Tales from the Trail

Washington Extra – Ducking the issue

U.S. Treasury Secretary Timothy Geithner testifies before a Senate Banking, Housing and Urban Affairs Committee hearing on The Treasury Department's Report on International Economic and Exchange Rate Policies on Capitol Hill in Washington September 16, 2010.

We were all primed for the release of the Treasury’s global currency report this afternoon, which would have included a ruling on whether China was a currency manipulator. But a decision was taken to delay the report until after the Group of 20 summit in Seoul in mid-November.

Pressure from lawmakers and business had been mounting on President Barack Obama to act, but the delay shouldn’t come as a big surprise. After all, Treasury Secretary Tim Geithner told Congress last month he wanted to rally the G20 around the issue and take a multilateral approach. Perhaps more importantly, the administration is conveniently ducking the issue until after the Nov. 2 congressional elections.

Some Democrats, who have made China’s currency practices an issue in their campaigns, are disappointed today. Our Breakingviews columnist James Pethokoukis says Obama should be given credit for resisting populist pressures for the second time this week, after also declining to heed appeals to impose a national moratorium on home foreclosures.

That may be true but Obama also knows no amount of populism is going to help his party in the midterms, and he is already looking ahead.

It is safe to assume the president wants to avoid starting the second half of his term embroiled in a damaging trade war with China, which also happens to be the largest holder of U.S. government debt. The administration clearly thinks a direct confrontation would be counterproductive, make the Chinese dig in their heels and, if they stop buying U.S. debt, potentially push up long-term interest rates. There are also big issues to address around market access and intellectual property rights, which confrontation would have obscured.

Washington Extra – Storm clouds over Haiti

There was a tremendous outpouring of goodwill and money for Haiti after the quake, which prevented a further humanitarian catastrophe. But so far, nine months after the capital was devastated, progress in “building back better” seems painfully slow. haitiRubble still chokes the narrow streets of Port-au-Prince, and 1.3 million people occupy every available scrap of land in tents awaiting resettlement, or even just a government plan on what to do with them.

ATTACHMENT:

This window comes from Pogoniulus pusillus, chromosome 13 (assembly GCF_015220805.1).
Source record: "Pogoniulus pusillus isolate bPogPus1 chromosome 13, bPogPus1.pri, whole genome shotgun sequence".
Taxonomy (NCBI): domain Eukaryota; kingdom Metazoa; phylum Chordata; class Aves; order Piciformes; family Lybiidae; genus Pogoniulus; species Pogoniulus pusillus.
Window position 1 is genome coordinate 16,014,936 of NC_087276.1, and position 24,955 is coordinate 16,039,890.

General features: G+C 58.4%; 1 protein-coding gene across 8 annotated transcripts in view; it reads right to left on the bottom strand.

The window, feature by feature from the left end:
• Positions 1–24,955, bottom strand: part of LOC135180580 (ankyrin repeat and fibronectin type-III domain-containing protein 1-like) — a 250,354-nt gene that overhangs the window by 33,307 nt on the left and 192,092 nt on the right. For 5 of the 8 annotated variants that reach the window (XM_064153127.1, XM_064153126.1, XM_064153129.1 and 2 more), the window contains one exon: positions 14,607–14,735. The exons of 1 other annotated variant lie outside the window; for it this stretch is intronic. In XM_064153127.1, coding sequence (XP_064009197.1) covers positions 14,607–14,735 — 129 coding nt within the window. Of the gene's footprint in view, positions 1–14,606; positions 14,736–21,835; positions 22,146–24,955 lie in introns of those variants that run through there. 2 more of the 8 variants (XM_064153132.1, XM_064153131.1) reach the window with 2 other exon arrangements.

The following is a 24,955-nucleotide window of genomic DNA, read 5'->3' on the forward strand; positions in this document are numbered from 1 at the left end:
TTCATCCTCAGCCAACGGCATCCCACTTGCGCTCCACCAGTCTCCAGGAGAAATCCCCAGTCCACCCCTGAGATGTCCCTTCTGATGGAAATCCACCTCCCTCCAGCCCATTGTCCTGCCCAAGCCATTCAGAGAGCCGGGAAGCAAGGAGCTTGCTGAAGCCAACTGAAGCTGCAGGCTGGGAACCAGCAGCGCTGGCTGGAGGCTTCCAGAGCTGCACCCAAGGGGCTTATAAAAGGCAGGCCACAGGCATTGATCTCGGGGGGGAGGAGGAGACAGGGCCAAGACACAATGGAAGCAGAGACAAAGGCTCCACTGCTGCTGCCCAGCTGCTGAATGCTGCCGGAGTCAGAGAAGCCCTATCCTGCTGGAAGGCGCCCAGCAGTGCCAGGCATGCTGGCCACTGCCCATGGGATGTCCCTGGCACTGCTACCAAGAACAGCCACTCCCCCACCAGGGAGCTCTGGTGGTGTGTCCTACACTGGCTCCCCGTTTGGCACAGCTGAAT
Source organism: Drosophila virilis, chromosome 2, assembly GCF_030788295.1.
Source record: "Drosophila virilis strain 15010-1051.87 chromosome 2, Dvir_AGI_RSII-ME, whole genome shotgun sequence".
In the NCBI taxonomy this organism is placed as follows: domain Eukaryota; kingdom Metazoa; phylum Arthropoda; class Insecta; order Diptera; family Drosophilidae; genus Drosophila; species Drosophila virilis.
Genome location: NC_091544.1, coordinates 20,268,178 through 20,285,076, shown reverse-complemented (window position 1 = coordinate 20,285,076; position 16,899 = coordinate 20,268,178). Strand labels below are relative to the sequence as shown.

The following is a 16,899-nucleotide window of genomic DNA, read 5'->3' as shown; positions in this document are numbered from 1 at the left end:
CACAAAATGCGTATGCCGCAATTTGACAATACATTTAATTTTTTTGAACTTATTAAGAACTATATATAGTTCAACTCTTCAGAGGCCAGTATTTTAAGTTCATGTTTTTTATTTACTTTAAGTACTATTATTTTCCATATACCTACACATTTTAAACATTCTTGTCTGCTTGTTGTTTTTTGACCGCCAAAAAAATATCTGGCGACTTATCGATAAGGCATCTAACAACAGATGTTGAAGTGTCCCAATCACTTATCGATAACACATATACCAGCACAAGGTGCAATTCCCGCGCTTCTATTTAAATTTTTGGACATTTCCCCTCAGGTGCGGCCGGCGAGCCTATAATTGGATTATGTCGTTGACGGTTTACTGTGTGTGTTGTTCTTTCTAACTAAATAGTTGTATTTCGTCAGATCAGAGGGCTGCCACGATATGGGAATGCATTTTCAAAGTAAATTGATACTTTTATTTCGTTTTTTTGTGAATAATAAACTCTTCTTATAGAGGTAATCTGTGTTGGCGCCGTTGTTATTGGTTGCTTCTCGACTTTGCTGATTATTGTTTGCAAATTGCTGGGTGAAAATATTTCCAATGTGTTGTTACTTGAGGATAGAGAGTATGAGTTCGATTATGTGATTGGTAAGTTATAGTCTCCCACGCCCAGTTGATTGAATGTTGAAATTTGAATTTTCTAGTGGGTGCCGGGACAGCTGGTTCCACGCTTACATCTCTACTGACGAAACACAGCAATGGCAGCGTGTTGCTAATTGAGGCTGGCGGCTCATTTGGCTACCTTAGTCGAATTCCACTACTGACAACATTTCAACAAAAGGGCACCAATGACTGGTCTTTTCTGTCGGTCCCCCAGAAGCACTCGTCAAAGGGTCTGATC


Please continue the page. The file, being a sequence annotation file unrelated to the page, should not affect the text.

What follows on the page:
Given the mind-boggling scale of the disaster, the weakness of the government and economy even before the earthquake, the lack of land as well as clearly defined land ownership records, it is unfair to expect too much.

But today everyone seems to be asking: What has all this goodwill achieved in terms of lasting benefits to Haiti? One thing that is clear from our interviews this week is the government, local elites and the international community seem to be playing something of a blame game.

Washington Extra – Just Keep Smiling

bernanke1In the past few days we have seen the president and the chairman of the Federal Reserve both standing up and insisting they had more cards at their disposal to rescue the faltering American economy. In truth, though, both men look like they are holding weak hands, and are reduced, for the time being, to putting a brave face on things.

With short-term interest rates already at zero, Ben Bernanke has few cards he can play, and none of them feel like sure-fire winners. One is to restart an aggressive program of purchasing government securities to drive long-term interest rates down still further, another is to cut the interest rate on reserves, and a third, desperate measure would be to raise the inflation target. None of those cards are likely to be played unless things get significantly worse.

In theory President Barack Obama has more options at his disposal, but it is far from clear what he can actually get through Congress in election season. Today Obama promised that his economic team was “hard at work in identifying additional measures” to support the economy and boost hiring. But he had few new ideas to offer, besides extending tax cuts for the middle class that are set to expire this year, increasing government support for clean energy development, and rebuilding more U.S. infrastructure.

Washington Extra — Beck, Bernanke and baseball

An “American miracle” or an “exercise in self-aggrandizement on a Napoleonic scale”?

Reuters/Chris Keane (Beck at an NRA meeting in Charlotte May 15)

 No, I am not talking about Reuters Washington Extra, but Glenn Beck’s Restoring Honor rally which is due to take place on the steps of the Lincoln Memorial on Saturday. Beck, never one to hide his light under a bushel, has described tomorrow’s event as “a defibrillator to the heart of America”, “the Woodstock of the next generation”, and “the turning point” in American history. Eugene Robinson in today’s Washington Post was less optimistic about the rally and its “egomaniacal” host, who will be speaking a few steps down from where Martin Luther King gave his “I Have a Dream” speech on the same day in 1963. Washington Extra is not taking sides.